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ConocoPhillips-Alaska attends FastTrack 120 in Baton Rouge

Thursday, September 29, 2011

“I have attended other Technical Rescue training programs, and the instruction and training that I have received during this FAST TRACK 120 course has been within the top 3 courses I’ve attended in my 20 years in the Fire Service.” ~ Jason Kuni Diorec, Emergency Response Assistant Chief, ConocoPhillips Alaska, Inc.During a recent FastTrack 120 class in Baton Rouge, we had the opportunity to talk with one of our students who traveled all the way from Alaska.

He told us of his plant’s unique needs based on their location and how they require a wide variety of emergency response skills to handle the responses in their remote area. FastTrack 120 is Roco’s most intense program and includes 12 days of confined space and high angle rope training. Certification testing based on NFPA is conducted at the end of the program, which includes individual skills testing, scenario-based performance evaluations, and a written exam.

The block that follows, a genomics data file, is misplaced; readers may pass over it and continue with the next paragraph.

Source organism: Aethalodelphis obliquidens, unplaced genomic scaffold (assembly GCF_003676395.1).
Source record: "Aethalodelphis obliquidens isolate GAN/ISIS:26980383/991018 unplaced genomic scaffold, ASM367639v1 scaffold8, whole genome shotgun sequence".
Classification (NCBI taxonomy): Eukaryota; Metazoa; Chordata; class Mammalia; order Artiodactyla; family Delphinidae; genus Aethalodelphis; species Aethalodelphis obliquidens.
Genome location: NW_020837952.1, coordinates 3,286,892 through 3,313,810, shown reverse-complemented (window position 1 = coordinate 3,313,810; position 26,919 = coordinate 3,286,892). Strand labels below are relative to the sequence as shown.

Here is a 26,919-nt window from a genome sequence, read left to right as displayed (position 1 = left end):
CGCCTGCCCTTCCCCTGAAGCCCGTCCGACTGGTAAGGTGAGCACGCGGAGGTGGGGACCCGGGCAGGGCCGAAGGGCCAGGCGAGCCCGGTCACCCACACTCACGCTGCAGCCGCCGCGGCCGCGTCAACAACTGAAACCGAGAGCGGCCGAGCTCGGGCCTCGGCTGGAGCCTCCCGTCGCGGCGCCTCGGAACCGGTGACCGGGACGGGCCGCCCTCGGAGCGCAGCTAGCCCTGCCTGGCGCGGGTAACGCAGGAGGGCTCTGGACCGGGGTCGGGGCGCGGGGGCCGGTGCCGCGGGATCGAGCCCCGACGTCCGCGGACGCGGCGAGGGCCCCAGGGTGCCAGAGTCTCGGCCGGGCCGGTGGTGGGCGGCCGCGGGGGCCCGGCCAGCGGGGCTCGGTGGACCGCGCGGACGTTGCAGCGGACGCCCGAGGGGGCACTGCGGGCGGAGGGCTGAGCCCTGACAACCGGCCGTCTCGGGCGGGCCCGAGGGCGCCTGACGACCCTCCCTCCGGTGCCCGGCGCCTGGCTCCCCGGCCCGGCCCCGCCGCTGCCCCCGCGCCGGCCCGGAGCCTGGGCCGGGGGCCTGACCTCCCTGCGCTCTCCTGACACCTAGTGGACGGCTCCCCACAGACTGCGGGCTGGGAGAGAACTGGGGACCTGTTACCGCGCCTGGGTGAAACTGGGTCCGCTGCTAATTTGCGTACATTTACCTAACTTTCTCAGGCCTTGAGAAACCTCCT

Q: Why is this type of training important to your team?

FastTrack student, Will Rogillio, makes patient access through a horizontal pipe during a confined space exercise using SAR at the Roco Training Center in Baton Rouge.

A: We are a unique industrial facility due to our remote location on the Alaska North Slope. We are isolated from any emergency response services for miles, so we supplyour own emergency response services to protect life and property in the Boundaries of ConocoPhillips leased land.

This makes our responses very similar to any other Municipal Fire Department plus the industrial aspect as well, which includes: Hydrocarbon Fires, Structural Fires, Medical Emergencies, Haz Mat, Spill Response, and Technical Rescue.